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18 April 2017

On this day April 18, 1805

The Cutter Nancy.


Example of a typical cutter
By Fanch (originally posted to Flickr as PICT5694) [CC BY 2.0 (http://creativecommons.org/licenses/by/2.0)], via Wikimedia Commons

The Nancy was wrecked on 18 April 1805 near Jervis Bay.
The Nancy was a wooden sloop of some 20 tons constructed in 1803 on the Hawkesbury River, New South Wales by Kable & Co. It arrived in Sydney on its maiden voyage on 17 October 1803.

April 17 1805 – Appearances strongly indicating an approaching gale, she hauled off shore, and in the evening a dreadful hurricane set in accompanied with very vivid lightning, and awful peals of thunder that rolled without intermission, together with an incessant torrent of rain. The rage of the elements increasing, split the mainsail, which was close-reefed, the vessel still driving at the rate of 4 or 5 knots, and at the same time making much lee way.

April 18th -  Midnight the gale became furiously violent, not a sail was left, and the sea making a fair breach over her, prevented the possibility of keeping a light in the binnacle. The gale blowing dead on the shore.

April 18th 2am - the man at the helm gave notice of land to leeward, which was discernible by the lightning; and such was its appearance, being a chain of perpendicular cliffs against which the sea dashed with inconceivable violence, as to fill with horror and consternation the minds of those already hopeless of escaping a destiny presented in a variety of dismal shapes; all above-board was by this time washed away, and to avoid grounding in a situation where every person on board must have inevitably perished, all that remained to determined perseverance was effected, and by keeping her as much to the wind as her helpless condition would permit, she happily changed her ground, and striking on a small sand-beach between two bluff heads, unhung her rudder at the first blow. To this interposition of providence alone is to be attributed the rescue of the people from a melancholy fate, one of whom, Richard Wall, a native of Exeter, was unfortunately lost.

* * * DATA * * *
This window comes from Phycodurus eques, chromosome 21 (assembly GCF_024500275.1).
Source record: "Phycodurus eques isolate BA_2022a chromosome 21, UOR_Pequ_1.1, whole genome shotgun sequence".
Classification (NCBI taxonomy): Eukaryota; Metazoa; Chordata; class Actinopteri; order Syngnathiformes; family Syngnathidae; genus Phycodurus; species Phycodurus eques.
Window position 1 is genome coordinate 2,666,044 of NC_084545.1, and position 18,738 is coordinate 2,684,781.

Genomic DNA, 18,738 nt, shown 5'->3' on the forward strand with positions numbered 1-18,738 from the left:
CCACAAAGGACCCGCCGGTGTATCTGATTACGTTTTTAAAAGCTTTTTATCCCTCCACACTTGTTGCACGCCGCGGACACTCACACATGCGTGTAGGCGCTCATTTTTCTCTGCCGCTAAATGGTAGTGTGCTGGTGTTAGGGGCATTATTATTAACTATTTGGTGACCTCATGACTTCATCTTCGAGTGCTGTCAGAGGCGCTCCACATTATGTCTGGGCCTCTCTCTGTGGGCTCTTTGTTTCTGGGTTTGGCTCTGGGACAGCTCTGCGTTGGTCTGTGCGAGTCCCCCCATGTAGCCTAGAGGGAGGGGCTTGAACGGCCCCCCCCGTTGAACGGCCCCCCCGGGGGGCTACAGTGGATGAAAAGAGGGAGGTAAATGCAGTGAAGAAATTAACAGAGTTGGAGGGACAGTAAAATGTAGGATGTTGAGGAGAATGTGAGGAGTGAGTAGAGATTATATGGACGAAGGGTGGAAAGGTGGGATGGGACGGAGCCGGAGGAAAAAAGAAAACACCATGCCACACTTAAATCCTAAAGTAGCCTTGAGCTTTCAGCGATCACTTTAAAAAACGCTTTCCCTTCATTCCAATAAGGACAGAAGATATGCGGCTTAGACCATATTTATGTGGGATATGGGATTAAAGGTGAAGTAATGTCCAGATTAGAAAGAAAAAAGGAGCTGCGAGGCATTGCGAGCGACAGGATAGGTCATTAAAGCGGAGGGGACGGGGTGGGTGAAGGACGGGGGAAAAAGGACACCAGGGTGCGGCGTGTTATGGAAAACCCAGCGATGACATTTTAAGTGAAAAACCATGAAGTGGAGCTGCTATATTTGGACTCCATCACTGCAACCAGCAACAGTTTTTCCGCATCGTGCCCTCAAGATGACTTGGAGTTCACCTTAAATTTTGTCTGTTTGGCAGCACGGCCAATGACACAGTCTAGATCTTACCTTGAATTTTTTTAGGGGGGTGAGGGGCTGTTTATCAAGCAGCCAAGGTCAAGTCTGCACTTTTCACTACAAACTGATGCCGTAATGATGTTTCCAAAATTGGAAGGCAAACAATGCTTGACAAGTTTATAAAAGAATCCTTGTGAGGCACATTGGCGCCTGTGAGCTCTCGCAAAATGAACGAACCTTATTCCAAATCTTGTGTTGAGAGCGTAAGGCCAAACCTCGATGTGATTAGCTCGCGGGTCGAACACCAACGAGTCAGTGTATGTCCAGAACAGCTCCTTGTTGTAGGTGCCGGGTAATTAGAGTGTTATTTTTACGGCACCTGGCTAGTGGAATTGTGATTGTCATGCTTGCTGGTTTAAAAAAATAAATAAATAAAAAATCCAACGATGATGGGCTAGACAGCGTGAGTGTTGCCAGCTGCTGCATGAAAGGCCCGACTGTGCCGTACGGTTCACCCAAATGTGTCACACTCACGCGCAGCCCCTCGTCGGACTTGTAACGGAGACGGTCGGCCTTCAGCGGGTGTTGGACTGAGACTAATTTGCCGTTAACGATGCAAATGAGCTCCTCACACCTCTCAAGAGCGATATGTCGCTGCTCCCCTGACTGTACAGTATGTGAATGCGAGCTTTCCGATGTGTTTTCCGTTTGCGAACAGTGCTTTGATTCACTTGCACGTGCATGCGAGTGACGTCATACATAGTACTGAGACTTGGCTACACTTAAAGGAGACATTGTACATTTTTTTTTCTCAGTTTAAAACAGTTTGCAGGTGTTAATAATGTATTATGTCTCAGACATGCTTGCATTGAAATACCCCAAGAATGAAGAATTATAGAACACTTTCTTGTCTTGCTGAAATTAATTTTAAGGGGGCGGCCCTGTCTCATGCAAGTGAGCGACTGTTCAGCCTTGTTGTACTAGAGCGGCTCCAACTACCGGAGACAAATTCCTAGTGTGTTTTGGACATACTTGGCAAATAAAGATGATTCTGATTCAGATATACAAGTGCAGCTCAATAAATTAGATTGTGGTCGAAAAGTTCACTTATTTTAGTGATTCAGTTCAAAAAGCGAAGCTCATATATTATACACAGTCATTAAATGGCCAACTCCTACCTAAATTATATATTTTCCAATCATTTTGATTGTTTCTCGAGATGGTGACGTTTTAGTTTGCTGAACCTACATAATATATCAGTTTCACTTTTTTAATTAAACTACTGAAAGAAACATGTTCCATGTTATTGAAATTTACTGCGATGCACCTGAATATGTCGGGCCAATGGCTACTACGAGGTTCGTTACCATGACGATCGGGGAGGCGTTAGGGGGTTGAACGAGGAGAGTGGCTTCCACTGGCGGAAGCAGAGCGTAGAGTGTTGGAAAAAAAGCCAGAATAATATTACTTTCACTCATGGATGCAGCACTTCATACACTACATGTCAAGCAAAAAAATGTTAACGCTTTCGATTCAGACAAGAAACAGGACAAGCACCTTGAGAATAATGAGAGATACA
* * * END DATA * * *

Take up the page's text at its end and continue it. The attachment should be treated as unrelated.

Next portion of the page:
April 18th - The same morning the hull parted, and shortly after went to pieces, the continued violence and rapidity of the surf preventing any part of the cargo from being saved; and such few articles as were washed ashore were carried off by the natives, who, though they offered no personal violence, had become too numerous to be resisted.

April 20th - One of the people, whose conduct Mr. Demaria, the master of the vessel, notices as being in all respects opposite to that of his brethren, cheerfully undertook to conduct his distressed party round to Jervis Bay which they reached the same evening.

April 21st -  In the morning perceiving that the natives, possibly with no other design than the gratification of curiosity, were clustering round them from all directions, it was considered most advisable to commit themselves to the Providence that had thus far bountifully preserved them, to make the best of their way for Sydney by pedestrian travel.  Destitute of provisions, without a musket, except one that was useless and only borne to intimidate the natives, the proposal was readily concurred in, and after a terrible journey of eleven days.

May 1st – The journey lengthened much by the inundated state of the country, they arrived at Sydney, crippled by fatigue, and reduced to the last extremity by actual want.”

The cargo of the Nancy consisted of 3187 skins; she was the largest vessel ever built at Hawkesbury, from whence she was about two years since launched by Mr. Thompson, and sold to Messrs Kable and Company, in whose service she remained to the moment of her dissolution.

A cutter is typically a small, but in some cases a medium-sized, watercraft designed for speed rather than for capacity. Traditionally a cutter sailing vessel is a small single-masted boat, fore-and-aft rigged, with two or more headsails and often a bowsprit.





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